The movement of Kollyvades as it appears throughout history and in the present – 1

2 May 2014

Throughout the history of the Church, the Holy Spirit has been endorsing some spiritual figures who not only leave their mark in their times but also become illuminating beacons for the future generations. Therefore, by looking up to them, we “the ones who have reached the end of ages” are able to sail through the seas of tribulation, of passions and of the devil’s delusions without danger, without “wetting our feet” to reach the port of the “true life”, of impassion, of Sabbatism and thus accomplish our deliverance. Such personalities were the Three Hierarchs, St Maximus the Confessor, St Simon the New Theologian, St Gregory Palamas as well as the Fathers of the Kollyvades movement.

The presence of the Kollyvades during the 18th Century in the Holy Mountain and generally throughout Greece has caused an active return to the roots of Orthodox Patristic Tradition.

The forerunners to this movement have been sarcastically described by their adversaries in the Holy Mountain as ‘Kollyvades’, because they had opposed the untraditional practice of transferring the memorial services for the deceased from Saturday to Sunday; the latter were correct in arguing that by transferring these services would insult to the Festal Day of the Resurrection.

More specifically the reason for the movement was provided by the monks of the Skete of St Anne’s in the Holy Mountain. In 1754, these monks had been trying to rebuild the central church of the Skete, the Kyriakon. But because they had to work on Saturday, they decided not to carry out the memorial services for the deceased on that day as they were traditionally held throughout the Holy Mountain, but on Sunday after the Divine Liturgy. This decision which contravened  the Ecclesiastical tradition has tempted hierodeacon Neophytos Kausokalybytis , who was at the time teaching at the Athoniada School- which the Holy Monastery of Vatopedi had recently established in 1749- and launched a dogmatic battle against the monks of St Anne. Hierodeacon Neophytos was established as the forerunner of the Kollyvades movement.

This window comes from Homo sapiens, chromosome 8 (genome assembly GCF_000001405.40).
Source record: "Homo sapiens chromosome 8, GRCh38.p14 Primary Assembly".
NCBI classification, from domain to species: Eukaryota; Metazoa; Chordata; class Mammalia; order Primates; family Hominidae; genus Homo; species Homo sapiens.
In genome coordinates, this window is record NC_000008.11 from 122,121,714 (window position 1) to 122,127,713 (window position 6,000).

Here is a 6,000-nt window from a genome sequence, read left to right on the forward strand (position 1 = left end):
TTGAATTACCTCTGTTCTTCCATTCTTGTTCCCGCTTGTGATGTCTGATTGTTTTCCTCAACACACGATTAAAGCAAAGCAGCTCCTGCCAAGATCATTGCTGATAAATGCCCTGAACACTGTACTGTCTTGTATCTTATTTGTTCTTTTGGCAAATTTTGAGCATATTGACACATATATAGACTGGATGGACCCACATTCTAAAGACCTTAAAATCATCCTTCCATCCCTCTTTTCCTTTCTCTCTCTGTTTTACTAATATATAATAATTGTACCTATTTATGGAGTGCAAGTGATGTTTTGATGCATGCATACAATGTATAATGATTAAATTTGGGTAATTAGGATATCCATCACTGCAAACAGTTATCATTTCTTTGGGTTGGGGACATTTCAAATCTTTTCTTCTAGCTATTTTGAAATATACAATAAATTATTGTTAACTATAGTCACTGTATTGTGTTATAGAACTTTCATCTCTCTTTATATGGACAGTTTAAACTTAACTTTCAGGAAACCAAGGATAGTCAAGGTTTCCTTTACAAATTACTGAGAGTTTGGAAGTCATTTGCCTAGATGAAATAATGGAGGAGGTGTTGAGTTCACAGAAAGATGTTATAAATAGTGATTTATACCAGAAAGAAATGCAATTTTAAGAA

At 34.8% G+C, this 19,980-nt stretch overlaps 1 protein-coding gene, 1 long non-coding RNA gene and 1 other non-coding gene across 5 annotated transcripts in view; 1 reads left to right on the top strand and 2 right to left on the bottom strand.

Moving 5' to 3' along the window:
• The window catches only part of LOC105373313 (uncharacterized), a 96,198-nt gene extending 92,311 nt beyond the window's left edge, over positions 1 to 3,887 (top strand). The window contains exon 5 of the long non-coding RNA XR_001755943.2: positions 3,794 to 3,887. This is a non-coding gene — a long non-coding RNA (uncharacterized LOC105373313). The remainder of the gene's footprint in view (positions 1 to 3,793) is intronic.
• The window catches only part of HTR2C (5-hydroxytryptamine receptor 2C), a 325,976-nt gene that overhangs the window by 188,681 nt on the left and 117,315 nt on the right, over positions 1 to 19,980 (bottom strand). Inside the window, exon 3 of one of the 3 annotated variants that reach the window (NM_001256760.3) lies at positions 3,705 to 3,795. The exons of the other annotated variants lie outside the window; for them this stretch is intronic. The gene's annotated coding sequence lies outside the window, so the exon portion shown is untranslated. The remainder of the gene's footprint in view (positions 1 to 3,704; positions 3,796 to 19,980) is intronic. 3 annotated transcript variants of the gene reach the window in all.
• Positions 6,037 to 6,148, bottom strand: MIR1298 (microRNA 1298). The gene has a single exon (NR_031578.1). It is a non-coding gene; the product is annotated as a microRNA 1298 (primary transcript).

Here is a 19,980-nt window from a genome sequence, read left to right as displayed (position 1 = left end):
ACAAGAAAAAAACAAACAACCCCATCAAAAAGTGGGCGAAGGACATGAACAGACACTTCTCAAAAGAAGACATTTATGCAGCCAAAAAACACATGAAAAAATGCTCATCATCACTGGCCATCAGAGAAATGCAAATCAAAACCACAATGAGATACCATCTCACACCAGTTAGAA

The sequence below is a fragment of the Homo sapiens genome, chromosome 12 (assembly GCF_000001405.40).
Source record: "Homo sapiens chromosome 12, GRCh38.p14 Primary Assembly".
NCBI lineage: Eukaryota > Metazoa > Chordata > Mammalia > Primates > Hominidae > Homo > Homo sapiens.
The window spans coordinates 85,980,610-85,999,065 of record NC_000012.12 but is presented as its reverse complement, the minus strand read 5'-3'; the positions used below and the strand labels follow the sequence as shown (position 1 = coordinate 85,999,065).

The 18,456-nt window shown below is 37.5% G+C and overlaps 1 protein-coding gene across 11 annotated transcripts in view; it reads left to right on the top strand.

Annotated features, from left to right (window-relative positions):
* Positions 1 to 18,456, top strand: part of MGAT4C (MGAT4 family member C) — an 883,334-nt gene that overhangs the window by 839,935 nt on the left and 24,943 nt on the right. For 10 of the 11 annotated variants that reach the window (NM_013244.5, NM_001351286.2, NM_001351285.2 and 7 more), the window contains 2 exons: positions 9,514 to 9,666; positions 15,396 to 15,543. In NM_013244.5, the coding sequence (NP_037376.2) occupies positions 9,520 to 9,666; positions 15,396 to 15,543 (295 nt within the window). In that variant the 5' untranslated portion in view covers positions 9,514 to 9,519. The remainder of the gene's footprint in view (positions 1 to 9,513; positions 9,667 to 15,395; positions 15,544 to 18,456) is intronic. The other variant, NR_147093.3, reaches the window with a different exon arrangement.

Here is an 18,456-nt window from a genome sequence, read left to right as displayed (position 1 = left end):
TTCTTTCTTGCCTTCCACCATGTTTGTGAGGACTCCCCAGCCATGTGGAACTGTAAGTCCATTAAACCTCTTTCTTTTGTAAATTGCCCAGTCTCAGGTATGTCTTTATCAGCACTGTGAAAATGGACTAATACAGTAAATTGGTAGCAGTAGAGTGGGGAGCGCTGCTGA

Indeed the actual day that the memorial services were to be held constituted only a minor detail in the entire revitalizing and traditional mission of the Kollyvades’ movement. It had simply been deliberately exaggerated by their opponents, the so- called Anti-Kollyvades or Liberals, not only to bury their entire contribution but also to denigrate them as monks because they had been supposedly concerned with minor and immaterial things, like the memorial services and the kollyva. In the same way, the Maccabees because they hadn’t obeyed King Navouchodonosor on a minor detail, namely to eat pork forbidden by their Fathers’ tradition, had been terribly tortured and became Martyrs and genuine confessors of their Fathers’ faith; we venerate them as Saints of our Church. The confessionary aspect of our orthodox faith is not only expressed dogmatically but also in the context of morality and tradition.

Another cause for the appearance of the Kollyvades movement was presented by the publication of two books, the first in 1777 and the second in 1783, which dealt with the need to take Holy Communion often and had been produced by the Kollyvades’ circle. The second book, written by St Nicodemus the Hagiorite and St Macarius Notaras, bishop of Korynth, has been condemned by the Patriarchate in 1785, because it was allegedly causing strife and scandals. Later on, the Patriarchate presented the same book as beneficial and contributing to the salvation of the soul. With an official Patriarchate letter, endorsed by the Holy Synod, the writers were exonerated.

From the outset, all the teachers at the Athoniada School had expressed their support to Neophytos Kaysokalybytis; among them St Athanasius from Paros, Christopher Prodromitis from Arta, hieromonks Agapios from Cyprus, Jacob from Peloponissos, Parthenios the Hagiographer and Paisios the Calligrapher. Let us pay specific attention to Agapios the Cypriot, among the forerunners of the movement, who did justice to our island, “the island of the saints”. Later, St Nicodemus the Hagiorite, the great Saint and wise tutor of the Greek people, joined the movement together with St Macarius, bishop of Korynth, a descendant of the famous Notaras family and hieromonk Dionysius from Siatisti, the spiritual father of the Vatopedi Skete of St Demetrius and his acolyte, hieromonk Ierotheos, the spiritual father at Protato at the Holy Mountain.

The main exponents of the Kollyvades’ movement who in the 18th century have created a revival of the pursuit of virtue (‘φιλοκαλική αναγέννηση’) inside the Orthodox Church were :Athanasios from Paros, Nicodemus the Hagiorite and Macarius from Korynth. These people, because of their activities and their sacrifices, but mostly because of their pious and exemplary lives in accordance with the Patristic spirit, have been appropriately ranked among the Saints of our Church.